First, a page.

Parenting tips for raising children in a small town setting. How to embrace a new setting and the many advantages that follow.
For those of us who swore we’d never leave the bright lights of the city—not to mention sophisticated friends, the plethora of art and culture, and the proximity to anything and everything of interest—it undoubtedly caught us off-guard the moment we decided to pull up our roots and transplant them to country soil.
Environments with the strongest gravitational pull in our earliest parenting years don’t always solve the lifestyle equation that evolves as our kids start growing up. Carmen Pelaez of St. David’s, Pennsylvania, remembers her Upper East Side apartment well: widely accessible to everything, it offered both her and her husband easy walking access to their respective offices, corner grocery stores, and the dizzying liberation that accompanies life in midtown Manhattan. After her first baby arrived, she adjusted to parenthood there, schlepping groceries up narrow flights of stairs, hauling laundry with one baby on the hip and a basket on the other, and of course, a daily stroll to Central Park for sunshine and fresh air.
Her attitude changed after baby number two arrived: these errands got more tedious, their previously adequate quarters got unbearably cramped, and the yearning to be out in nature tugged at her.
But it’s not always mere inconvenience of city life that appears to be the driving force behind the exodus to country living. The trend is pushed by parents reassessing their lives and opting for simplicity. Having tasted the byproducts of a success-driven lifestyle and of the frantic pace it inevitably demands, they are anxious now to find a slower pace. Simple pleasures. Fresh air and fresh vegetables. Safe streets and safe neighbors.
Leslie Boris of Haverford, Pennsylvania, admits it was not necessarily an organic lifestyle that attracted her to a rural environment. Living in center city Philadelphia, first as a single working woman, then as a working newlywed, and then as a working new mom, she walked outside only to witness her horrified next-door neighbor, who ten minutes earlier had been attacked—at gunpoint—just outside her own front door. With one new baby and a full-time nanny inside her downtown home, she quickly decided it was time to make the shift. “I wanted to raise my kids with lots of green space, lots of fresh air and sunshine, and less concern for their personal safety.”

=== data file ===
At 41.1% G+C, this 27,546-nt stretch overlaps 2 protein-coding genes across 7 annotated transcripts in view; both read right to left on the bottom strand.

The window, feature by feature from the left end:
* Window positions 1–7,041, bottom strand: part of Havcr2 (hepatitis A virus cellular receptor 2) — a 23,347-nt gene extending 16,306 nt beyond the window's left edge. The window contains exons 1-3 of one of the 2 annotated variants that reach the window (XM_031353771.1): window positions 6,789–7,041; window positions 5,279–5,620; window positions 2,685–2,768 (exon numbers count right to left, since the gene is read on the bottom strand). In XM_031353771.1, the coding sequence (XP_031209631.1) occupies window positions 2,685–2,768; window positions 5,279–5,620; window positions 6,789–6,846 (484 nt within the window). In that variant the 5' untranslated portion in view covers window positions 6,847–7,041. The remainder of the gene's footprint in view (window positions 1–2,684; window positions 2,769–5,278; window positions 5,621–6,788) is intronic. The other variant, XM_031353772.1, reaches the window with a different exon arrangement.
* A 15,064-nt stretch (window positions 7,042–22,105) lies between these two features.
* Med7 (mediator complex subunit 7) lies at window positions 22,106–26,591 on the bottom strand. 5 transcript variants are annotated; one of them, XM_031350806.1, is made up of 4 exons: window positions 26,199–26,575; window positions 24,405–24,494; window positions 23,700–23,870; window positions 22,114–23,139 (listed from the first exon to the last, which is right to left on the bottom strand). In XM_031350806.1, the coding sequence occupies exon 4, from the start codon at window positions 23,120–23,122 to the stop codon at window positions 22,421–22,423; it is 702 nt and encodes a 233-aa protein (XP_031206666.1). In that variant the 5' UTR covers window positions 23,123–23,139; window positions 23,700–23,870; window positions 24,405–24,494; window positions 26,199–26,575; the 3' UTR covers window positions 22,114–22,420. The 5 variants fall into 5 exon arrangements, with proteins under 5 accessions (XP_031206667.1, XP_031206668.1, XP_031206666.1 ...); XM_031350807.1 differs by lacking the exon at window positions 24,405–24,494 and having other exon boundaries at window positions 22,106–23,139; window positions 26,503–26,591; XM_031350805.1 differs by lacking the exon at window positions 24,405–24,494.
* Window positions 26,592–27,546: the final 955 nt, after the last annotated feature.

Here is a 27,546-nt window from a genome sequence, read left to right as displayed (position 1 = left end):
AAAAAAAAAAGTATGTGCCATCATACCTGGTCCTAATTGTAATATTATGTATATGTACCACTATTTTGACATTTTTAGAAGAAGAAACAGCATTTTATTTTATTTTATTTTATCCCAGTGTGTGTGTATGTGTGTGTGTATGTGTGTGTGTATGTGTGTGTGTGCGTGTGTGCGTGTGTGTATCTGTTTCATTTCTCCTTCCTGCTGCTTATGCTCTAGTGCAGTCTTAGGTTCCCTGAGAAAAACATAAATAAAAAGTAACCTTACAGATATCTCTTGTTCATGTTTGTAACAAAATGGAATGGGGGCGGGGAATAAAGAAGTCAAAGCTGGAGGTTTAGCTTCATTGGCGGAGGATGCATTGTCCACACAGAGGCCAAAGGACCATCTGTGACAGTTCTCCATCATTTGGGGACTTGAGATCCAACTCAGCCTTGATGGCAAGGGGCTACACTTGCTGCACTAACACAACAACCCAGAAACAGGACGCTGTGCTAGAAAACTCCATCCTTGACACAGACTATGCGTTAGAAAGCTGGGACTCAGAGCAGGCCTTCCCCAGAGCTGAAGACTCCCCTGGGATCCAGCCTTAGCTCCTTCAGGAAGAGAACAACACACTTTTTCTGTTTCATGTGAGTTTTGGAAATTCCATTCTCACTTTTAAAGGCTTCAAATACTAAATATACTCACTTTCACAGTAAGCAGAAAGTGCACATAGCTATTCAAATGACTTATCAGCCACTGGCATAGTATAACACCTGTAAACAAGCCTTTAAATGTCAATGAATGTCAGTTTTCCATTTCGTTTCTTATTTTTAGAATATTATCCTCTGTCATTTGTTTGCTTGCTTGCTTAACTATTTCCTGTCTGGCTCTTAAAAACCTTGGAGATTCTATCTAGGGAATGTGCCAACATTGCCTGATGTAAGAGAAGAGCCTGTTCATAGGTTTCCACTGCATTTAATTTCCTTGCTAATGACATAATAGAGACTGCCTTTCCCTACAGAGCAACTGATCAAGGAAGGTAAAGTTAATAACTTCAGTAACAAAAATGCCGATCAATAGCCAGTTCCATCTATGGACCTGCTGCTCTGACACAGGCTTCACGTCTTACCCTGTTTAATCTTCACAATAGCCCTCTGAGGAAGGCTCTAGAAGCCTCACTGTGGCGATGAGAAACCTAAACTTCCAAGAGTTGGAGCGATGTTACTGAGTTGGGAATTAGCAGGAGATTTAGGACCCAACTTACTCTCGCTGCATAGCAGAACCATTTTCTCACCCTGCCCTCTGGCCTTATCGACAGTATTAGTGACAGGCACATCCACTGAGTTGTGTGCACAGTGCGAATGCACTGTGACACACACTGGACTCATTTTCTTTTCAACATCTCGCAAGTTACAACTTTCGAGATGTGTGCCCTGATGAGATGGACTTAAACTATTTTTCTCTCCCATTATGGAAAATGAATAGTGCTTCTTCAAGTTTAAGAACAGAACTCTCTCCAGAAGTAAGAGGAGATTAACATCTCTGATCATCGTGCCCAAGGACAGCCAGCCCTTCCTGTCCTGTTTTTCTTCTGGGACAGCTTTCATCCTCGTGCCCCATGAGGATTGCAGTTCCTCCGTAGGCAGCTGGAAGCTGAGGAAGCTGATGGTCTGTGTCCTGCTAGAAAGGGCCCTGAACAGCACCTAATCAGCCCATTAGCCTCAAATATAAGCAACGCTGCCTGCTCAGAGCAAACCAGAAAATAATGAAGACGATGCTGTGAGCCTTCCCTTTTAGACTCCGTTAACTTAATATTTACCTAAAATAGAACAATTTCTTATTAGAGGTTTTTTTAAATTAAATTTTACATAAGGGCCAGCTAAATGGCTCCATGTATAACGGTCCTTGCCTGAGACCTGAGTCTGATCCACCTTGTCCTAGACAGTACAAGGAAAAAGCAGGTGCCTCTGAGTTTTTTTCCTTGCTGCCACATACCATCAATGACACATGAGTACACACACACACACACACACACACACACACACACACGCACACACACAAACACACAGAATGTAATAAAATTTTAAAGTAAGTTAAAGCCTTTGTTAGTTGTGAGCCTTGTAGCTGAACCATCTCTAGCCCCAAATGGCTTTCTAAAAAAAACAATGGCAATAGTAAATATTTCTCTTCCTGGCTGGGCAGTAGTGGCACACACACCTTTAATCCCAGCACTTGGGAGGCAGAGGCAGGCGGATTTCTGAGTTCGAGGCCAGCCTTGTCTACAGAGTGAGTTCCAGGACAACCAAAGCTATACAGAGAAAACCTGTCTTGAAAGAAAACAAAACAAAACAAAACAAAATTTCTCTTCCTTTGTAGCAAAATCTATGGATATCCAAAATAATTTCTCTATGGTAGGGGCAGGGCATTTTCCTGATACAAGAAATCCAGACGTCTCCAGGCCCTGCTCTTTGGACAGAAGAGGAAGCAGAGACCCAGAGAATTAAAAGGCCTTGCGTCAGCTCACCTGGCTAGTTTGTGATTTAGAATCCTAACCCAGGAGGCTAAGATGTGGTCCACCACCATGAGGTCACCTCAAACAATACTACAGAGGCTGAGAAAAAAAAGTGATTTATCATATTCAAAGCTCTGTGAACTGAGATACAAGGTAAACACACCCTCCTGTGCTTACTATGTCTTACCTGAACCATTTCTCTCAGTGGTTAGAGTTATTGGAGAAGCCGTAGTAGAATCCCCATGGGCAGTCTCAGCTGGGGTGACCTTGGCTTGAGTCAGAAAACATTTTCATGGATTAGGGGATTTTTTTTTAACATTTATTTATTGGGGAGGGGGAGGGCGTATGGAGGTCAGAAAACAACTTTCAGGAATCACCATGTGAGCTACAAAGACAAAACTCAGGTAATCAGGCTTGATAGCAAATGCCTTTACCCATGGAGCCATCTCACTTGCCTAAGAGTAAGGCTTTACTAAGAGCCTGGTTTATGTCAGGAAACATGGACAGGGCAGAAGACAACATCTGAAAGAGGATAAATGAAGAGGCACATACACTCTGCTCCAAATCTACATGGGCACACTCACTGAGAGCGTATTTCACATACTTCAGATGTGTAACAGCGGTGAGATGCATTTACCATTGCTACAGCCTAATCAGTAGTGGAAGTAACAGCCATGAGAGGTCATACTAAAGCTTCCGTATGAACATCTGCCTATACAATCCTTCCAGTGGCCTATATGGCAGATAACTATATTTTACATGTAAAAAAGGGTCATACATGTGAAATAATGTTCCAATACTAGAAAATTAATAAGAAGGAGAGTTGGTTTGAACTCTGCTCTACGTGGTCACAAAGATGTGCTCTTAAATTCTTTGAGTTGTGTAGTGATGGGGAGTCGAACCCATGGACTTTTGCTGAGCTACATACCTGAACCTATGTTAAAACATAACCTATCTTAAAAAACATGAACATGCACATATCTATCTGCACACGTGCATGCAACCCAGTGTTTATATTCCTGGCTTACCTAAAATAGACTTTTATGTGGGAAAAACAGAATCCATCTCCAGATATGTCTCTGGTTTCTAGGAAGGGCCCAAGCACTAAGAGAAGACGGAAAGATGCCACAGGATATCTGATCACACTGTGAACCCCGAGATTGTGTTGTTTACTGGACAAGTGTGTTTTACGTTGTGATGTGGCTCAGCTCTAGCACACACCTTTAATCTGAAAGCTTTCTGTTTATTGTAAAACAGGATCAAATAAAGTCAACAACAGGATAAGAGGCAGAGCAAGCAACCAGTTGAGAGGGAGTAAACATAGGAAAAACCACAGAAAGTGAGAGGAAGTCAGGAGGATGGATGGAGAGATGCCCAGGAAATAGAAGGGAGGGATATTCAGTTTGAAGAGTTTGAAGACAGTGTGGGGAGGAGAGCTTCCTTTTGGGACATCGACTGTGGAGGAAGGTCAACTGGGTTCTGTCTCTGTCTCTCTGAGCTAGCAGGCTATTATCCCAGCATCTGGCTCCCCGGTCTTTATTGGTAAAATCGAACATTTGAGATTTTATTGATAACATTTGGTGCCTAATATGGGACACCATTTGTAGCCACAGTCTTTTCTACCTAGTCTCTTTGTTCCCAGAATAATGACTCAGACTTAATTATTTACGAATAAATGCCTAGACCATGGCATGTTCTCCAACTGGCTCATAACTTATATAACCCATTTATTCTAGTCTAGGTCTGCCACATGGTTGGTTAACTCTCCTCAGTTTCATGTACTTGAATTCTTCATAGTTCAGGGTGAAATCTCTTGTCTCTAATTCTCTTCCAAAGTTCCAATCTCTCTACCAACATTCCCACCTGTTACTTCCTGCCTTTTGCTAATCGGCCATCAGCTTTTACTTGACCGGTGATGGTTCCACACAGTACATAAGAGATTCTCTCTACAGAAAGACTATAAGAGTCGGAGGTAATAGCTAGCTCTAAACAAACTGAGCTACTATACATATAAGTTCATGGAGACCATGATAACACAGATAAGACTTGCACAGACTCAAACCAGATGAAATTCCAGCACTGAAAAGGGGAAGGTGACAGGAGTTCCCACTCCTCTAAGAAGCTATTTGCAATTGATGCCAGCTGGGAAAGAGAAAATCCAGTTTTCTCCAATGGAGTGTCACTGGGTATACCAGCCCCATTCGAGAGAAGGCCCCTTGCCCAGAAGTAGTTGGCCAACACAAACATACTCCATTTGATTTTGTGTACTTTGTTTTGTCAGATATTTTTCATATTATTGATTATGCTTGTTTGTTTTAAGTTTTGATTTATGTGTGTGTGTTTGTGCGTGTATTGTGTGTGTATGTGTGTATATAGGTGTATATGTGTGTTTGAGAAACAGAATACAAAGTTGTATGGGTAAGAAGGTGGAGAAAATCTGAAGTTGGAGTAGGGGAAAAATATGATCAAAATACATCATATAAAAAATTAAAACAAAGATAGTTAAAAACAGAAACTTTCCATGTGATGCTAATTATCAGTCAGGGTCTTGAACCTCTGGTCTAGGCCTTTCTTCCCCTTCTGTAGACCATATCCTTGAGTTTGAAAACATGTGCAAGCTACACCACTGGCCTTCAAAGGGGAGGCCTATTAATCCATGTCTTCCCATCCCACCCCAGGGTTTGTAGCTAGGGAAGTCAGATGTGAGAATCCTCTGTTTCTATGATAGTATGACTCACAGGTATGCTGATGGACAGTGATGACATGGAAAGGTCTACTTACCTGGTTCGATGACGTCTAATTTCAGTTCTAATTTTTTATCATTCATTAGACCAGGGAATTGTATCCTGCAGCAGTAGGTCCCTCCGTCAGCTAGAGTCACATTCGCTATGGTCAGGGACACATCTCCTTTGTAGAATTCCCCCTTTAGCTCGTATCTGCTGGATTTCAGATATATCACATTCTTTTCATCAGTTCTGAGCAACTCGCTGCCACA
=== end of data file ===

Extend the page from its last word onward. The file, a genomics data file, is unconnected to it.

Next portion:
Devoid of serious crime, the country offers kids opportunities to explore nature and enjoy the bucolic surroundings that families who have made a similar choice crave. Our tiny town not only feels like it fell out of a Norman Rockwell scrapbook; it looks that way, too. Wide boulevards shape tiny Main Street, lined with white-steepled churches and freckled with the Town Hall, the post office, fire department, hardware store, pharmacy, and library. If this looks too much like a set out of the TV classic “Green Acres,” it’s because it bears a strong resemblance. Yet most of us living this lifestyle do so by choice, seeking the quiet comforts of the country with as much gusto as thespians seek the bright lights of Broadway.
But just because we view this lifestyle—from our organic coffee to our quiet retreats in the woods—as the perfect anecdote to most of today’s ills, our transplanted children would not necessarily have claimed this as their own. The accoutrements of our times—from cell phones to plasma televisions and Play Stations—serve as honing devices to our kids. And sometimes the pull to the country, though impossible for us parents to resist, is met with reservation by those in our charge, even if it is just the change that is unsettling.